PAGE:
Homelessness is a highly complex issue and a challenge facing Rohnert Park. It is also one of the highest priorities for our residents based on our Community Survey.
I’d like to provide some background on this complicated issue and let you know what we are doing about it.
There are many factors that contribute to homelessness. These include high housing costs. A study commissioned by Zillow found that homelessness increases when the average amount of rent exceeds 22 percent of income. Homelessness increases rapidly when rent exceeds 32 percent of income. In Rohnert Park, average rent is about 38 percent of income.
Mental illness is another major factor. Of individuals experiencing homelessness in Sonoma County, 35 percent report having psychological or emotional challenges and 25 percent report having Post Traumatic Stress Disorder.
Other important factors include drug and alcohol addiction and the prevalence of low wage jobs.
We are often asked about the size of the homeless population. Each year a count is completed on one night in January, providing a snapshot of the situation. County-wide, we’ve seen a reduction from about 4,500 individuals to 2,951 since 2011 in the annual count, a decline of 35 percent. In Rohnert Park, our count has increased from 44 in 2013 to 129 this year. The number of individuals experiencing homelessness each year is higher.
It appears that 87 percent of those experiencing homelessness here are from Sonoma County. Seventy percent report living here for at least 10 years before becoming homeless. The data suggests that very few of the homeless in Sonoma County are moving here while homeless.
We believe that those experiencing homelessness are becoming more visible. They commonly reside along creeks. Because of increasingly stringent state regulations we have increased patrols of our creeks and efforts to keep them clean. This is likely leading some individuals to move to other areas. Additionally, development elsewhere in the city and SMART train cleaning encampments from railroad right of way are likely causing individuals to move as well.
The population of people experiencing homelessness is abroad spectrum. It helps to group them by their needs. One can think about three types of groups experiencing homelessness. One type are those who mostly lack the income to obtain or keep housing. A second type are individuals with significant mental health or other challenges that prevent them from living safely on their own. These are the most difficult to serve as they require not only housing but also services such as permanent mental health support. The third type are not willing to accept housing even if it is offered to them. This last group represents a very small percentage of those experiencing homelessness in Rohnert Park.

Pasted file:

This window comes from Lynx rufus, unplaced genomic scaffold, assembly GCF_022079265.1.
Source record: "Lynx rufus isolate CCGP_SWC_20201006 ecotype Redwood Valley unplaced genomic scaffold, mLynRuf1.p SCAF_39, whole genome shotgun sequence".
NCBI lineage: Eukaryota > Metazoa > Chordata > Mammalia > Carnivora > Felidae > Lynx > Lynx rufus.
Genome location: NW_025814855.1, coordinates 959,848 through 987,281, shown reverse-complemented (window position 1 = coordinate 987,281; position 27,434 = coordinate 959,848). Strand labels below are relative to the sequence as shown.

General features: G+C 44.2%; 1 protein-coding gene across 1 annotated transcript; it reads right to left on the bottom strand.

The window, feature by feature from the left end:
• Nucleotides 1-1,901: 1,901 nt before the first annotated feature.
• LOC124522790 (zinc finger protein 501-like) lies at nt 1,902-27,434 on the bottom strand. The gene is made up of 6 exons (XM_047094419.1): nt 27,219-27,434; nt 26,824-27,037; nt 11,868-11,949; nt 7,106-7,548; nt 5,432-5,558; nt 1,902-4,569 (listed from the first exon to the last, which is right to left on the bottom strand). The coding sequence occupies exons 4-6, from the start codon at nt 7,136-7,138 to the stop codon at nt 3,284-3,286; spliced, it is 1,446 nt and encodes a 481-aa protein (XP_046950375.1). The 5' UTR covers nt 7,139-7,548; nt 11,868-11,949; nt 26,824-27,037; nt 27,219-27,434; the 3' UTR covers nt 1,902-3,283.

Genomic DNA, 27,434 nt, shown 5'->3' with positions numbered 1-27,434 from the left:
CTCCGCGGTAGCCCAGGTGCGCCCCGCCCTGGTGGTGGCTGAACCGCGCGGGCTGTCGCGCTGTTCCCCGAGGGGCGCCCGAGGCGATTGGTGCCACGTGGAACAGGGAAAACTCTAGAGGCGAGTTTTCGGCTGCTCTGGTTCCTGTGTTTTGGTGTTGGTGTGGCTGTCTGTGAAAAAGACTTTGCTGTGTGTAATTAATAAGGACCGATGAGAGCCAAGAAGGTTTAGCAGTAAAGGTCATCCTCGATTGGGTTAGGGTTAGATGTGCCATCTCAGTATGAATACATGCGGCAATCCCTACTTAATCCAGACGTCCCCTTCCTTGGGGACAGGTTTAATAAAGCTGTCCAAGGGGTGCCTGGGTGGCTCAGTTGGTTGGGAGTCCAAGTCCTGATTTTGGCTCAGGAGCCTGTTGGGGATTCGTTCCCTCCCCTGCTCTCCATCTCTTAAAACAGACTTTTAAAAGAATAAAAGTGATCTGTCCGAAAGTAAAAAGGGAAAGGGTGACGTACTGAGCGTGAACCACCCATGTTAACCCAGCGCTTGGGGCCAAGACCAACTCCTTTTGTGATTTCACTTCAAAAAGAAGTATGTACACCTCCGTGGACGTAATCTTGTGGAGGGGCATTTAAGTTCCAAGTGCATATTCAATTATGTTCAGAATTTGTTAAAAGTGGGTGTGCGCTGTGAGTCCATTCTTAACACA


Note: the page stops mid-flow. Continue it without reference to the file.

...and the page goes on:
Residents also ask why we can’t just require those experiencing homelessness to leave, or why they are allowed to reside along our creeks or in other areas. The courts have recently ruled that being homeless is not illegal. We cannot require individuals to leave just because they are homeless. We can, however, take action when individuals interfere with use of public facilities, when there is aggressive or criminal activity, or when there are health and safety risks.
The city is taking numerous actions to address homelessness, including adding housing, referring individuals experiencing homelessness to shelter and services and cleaning up encampments that create health risks or safety problems.
Even with our efforts, homelessness is a challenge that is beyond our ability to address alone. Thus, we have established a Community Roundtable on Homelessness. The purpose of the Roundtable is to invite those interested in helping to solve the challenges to come together to take action. To find out more about the Roundtable, what the city is doing, how you can help, resources for those that need help and frequently asked questions visit www.rpcity.org/homelessness.